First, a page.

Aug 15, 2005 | Prior to the Best Practices award presentations, guests at the National Press Club dinner in Washington, D.C., on June 28 heard from two powerful figures in the biopharma industry.
H. Thomas Watkins succeeded Bill Haseltine as CEO of Human Genome Sciences (HGS) last November, following two decades at Abbott Laboratories. Watkins checked off HGS’s drug discovery organization, patent estate, balance sheet, and manufacturing base as key assets in the company’s evolution from genomics powerhouse to major pharma focusing on therapeutic proteins and antibodies. He noted that, “The process has been a much more challenging journey than anyone thought.”
Watkins professed to being “very excited” about the potential for a number of therapeutic drugs and targets, including the TRAIL superfamily of “death” receptors for cancer treatment, albuferon for hepatitis C, and Lymphostat-B for rheumatoid arthritis and lupus. Watkins pledged to “maintain our base as a gene discovery organization.” Meanwhile, HGS has reorganized its research group by creating a new division, CoGenesys.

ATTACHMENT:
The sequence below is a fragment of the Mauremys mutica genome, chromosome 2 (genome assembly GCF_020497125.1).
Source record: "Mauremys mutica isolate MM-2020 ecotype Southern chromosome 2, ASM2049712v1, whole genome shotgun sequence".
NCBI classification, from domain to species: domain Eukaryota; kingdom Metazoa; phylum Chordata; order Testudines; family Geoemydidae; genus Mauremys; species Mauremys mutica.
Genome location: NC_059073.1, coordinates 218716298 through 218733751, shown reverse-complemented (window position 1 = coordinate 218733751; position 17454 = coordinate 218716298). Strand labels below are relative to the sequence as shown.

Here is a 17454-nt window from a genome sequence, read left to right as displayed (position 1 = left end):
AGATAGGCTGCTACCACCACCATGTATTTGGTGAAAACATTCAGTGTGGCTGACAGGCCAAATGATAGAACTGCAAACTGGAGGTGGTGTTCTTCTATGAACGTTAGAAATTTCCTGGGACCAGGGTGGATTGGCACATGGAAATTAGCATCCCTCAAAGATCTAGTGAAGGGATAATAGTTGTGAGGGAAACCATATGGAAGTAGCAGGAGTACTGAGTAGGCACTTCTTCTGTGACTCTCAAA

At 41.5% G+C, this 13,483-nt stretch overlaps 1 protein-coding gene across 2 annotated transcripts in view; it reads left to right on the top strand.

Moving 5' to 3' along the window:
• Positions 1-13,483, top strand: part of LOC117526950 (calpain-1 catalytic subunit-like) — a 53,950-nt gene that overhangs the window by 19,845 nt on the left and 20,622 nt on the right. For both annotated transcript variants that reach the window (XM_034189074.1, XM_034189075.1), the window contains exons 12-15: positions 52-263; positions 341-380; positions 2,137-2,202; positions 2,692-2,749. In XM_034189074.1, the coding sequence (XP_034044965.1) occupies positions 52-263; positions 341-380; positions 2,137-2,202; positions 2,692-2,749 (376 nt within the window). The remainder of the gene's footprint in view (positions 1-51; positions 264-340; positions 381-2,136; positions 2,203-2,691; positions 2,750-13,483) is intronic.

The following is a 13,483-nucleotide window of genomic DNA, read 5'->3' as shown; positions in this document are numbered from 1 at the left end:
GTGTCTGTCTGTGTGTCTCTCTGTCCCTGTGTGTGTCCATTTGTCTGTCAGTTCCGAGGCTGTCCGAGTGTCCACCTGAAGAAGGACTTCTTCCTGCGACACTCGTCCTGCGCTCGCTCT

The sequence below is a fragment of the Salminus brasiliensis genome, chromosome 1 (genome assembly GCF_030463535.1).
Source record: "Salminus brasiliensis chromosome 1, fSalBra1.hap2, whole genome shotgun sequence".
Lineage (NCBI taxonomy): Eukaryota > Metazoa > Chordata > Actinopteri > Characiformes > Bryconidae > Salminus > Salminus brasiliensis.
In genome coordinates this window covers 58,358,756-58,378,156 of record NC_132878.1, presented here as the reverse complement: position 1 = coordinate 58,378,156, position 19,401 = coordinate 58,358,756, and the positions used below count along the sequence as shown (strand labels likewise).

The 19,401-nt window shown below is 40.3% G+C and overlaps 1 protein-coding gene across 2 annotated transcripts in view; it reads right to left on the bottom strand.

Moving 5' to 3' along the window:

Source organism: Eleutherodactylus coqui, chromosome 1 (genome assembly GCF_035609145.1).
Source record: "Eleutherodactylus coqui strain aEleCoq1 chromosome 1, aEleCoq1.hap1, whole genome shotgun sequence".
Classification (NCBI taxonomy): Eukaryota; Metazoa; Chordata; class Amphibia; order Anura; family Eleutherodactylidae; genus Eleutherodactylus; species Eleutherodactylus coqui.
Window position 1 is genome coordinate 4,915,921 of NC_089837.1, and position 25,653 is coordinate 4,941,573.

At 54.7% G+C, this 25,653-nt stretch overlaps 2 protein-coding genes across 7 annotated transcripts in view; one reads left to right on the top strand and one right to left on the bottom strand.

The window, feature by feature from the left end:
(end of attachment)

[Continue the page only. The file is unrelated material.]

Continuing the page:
Howard Asher, founder and chairman of Life Sciences Information Technology Global Institute, offered a preview of results of his organization’s online survey among senior life and health science professionals to identify good informatics practices. His goal, he said, was “to look at IT like no other industrial sector has before.”
Almost 9 of 10 respondents agreed that consistent IT practices would expedite regulatory approval and similarly agreed on the need for a global, centralized reference base for bio-IT professionals. Three-quarters of respondents stressed the need for definitive best practices in the industry.
“Only six [FDA employees] are IT-trained professionals. And they’re going to come in and determine best practice? We need a playbook, we need a rulebook,” Asher said.